1. Goa Shipyard to construct MCMVs with foreign tech

Goa Shipyard to construct MCMVs with foreign tech

A clutch of South Korean ancillary units seemed interested in setting up manufacturing bases in Goa

By: | New Delhi | Published: June 27, 2015 12:17 AM

A two-day convention on ‘Make in Goa’ for defence and marine ancillary industries held in the coastal state recently, its organisers claim, set the stage for the implementation of the Narendra Modi government’s ambitious programme to build twelve mine countermeasures vessels (MCMVs) at a total cost of Rs 32,000 crore.

While state-run Goa Shipyard Ltd (GSL) will construct the specialised vessels using foreign technology, a clutch of South Korean ancillary units, which participated in the event by GSL and a local industry body, seemed interested in setting up manufacturing bases in Goa, they said.

Representatives of 28 Korean companies and over 60 local firms in the state participated in the two-day event. India wants to augment its fleet of MCMVs to bolster its navy and South Korean shipbuilders are expected to play a major role in making this a reality.

GSL was recently re- nominated against stiff competition for the construction of 12 MCMVs for the Indian Navy to make up for this long delay and meet the naval requirements, to safeguard the transit of the Indian fleet through narrow harbours. The construction of 12 MCMVs will be undertaken at GSL with transfer of technology (TOT) from a foreign collaborator under the ‘Make in India’ programme. The final specifications for these vessels is being finalized by the Indian Navy, based on which GSL will be floating a global RFP (request for proposal) to identify and acquire TOT from a suitable collaborator, Sekhar Mital, CMD of GSL, told FE.

“Basically, we are taking the agenda forward from ‘Make in India’ to ‘Make in Goa’. Huge opportunities are available in naval shipbuilding. So the idea behind this convention was to understand what the South Korean companies can offer to meet such huge demands,” he said. “Thirty top-notch Korean companies are in Goa to not only offer what they have but to also understand what kind of opportunities are available for them in India,” Mittal said.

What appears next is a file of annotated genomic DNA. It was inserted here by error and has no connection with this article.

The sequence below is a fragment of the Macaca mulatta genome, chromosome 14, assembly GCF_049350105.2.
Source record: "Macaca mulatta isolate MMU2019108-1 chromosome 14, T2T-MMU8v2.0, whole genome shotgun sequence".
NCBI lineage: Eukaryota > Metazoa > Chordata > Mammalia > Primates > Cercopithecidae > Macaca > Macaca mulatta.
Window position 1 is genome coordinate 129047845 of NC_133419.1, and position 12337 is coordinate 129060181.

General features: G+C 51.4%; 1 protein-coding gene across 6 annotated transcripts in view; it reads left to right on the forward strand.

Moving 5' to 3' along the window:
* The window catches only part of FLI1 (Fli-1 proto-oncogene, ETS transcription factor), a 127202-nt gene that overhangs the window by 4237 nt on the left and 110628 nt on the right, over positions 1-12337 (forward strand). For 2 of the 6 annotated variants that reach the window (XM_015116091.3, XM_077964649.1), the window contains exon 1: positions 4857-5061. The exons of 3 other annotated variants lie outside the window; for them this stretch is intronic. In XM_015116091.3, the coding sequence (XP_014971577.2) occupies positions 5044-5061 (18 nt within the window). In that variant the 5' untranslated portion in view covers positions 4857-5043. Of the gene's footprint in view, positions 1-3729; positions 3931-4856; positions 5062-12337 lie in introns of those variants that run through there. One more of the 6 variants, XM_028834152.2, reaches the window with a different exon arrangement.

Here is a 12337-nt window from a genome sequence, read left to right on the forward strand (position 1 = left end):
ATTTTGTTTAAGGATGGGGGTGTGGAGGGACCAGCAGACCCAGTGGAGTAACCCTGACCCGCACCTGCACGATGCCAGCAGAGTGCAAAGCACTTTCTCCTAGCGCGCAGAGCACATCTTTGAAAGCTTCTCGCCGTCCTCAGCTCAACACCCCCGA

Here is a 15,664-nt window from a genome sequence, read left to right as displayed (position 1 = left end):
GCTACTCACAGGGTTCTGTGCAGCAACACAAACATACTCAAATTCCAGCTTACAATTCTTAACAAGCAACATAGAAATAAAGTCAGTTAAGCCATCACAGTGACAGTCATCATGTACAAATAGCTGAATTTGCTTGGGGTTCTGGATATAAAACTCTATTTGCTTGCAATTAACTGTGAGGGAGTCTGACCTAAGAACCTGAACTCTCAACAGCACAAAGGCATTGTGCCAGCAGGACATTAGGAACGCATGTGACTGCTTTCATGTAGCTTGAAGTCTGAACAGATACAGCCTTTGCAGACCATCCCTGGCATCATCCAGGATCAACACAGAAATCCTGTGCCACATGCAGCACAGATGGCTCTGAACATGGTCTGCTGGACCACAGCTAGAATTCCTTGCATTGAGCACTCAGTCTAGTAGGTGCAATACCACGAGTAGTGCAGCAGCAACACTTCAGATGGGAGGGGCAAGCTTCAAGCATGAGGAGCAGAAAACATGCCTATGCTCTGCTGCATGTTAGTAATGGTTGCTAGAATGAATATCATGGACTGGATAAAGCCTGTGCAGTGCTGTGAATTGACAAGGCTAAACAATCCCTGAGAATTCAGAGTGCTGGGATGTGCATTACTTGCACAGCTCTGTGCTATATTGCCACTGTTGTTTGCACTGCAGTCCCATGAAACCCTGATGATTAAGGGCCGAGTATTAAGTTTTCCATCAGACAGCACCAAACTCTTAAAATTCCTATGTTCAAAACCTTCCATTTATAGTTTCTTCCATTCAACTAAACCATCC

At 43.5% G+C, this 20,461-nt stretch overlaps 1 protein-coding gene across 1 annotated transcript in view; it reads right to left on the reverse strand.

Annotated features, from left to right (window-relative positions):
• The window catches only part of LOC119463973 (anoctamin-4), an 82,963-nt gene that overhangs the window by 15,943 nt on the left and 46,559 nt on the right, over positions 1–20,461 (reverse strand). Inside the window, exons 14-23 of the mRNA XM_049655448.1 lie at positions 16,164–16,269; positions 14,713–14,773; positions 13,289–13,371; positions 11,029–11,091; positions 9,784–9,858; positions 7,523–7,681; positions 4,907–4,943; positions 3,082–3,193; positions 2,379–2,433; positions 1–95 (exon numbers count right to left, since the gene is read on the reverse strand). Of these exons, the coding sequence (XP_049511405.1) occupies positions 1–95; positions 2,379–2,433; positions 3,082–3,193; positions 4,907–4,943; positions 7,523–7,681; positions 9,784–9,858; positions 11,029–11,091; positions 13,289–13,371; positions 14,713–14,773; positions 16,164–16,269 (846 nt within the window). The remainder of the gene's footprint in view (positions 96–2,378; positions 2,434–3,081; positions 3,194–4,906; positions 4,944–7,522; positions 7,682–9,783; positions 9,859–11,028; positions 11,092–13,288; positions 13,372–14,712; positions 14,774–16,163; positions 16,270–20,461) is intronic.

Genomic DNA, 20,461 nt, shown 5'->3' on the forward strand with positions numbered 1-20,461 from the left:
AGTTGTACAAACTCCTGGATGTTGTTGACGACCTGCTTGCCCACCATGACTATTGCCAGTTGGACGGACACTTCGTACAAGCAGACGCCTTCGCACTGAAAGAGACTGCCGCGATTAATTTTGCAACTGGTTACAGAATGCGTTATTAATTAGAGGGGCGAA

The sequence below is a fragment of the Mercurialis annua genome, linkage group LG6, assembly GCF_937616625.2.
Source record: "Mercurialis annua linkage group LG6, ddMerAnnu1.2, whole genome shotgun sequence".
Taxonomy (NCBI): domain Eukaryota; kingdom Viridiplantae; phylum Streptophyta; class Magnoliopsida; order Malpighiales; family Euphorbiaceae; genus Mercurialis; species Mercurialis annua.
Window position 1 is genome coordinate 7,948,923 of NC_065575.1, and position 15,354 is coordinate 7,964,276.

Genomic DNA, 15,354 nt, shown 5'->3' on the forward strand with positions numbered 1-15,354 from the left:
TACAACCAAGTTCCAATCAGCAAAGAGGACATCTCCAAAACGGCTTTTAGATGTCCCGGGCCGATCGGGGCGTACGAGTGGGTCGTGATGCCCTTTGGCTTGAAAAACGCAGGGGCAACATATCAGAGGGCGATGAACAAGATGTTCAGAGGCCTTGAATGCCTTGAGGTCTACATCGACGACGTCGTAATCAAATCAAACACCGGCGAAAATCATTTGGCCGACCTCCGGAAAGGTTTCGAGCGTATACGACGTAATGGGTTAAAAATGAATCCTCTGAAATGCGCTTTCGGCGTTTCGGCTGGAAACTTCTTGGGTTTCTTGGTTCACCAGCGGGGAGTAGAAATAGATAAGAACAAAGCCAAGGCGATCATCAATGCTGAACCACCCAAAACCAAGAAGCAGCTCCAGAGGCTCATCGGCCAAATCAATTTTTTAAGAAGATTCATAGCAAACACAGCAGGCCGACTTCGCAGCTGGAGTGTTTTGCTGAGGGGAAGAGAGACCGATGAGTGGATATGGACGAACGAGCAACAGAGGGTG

“There is an opportunity for not just the navy but the entire maritime sector to ride the cusp of growth in India, particularly in Goa. The idea is that these companies will set up manufacturing bases in Goa and will be able to cater to the requirements of all the shipyards across the country,” he said.

Mital went on to state that the GSL has created a special ‘Make in India’ cell comprising three officers who will facilitate investment procedures and resolve queries regarding MCMVs that the defence public sector unit is looking to build with South Korean collaboration.

The success of the South Korean shipbuilding industry lies in its supply chain. If this supply chain comes to India, it will lead to 15-20% lower costs. While Mital projected that the value of defence shipbuilding in India will multiply to nearly $40 billion over the next three to five years, he urged the government and local stakeholders to overcome the initial glitches.

The Goa-based shipyard is interacting with various international shipyards, including M/s Intermarine of Italy and Kangnam Corporation of South Korea, to obtain information on various designs and technologies to ascertain the latest developments in the field.

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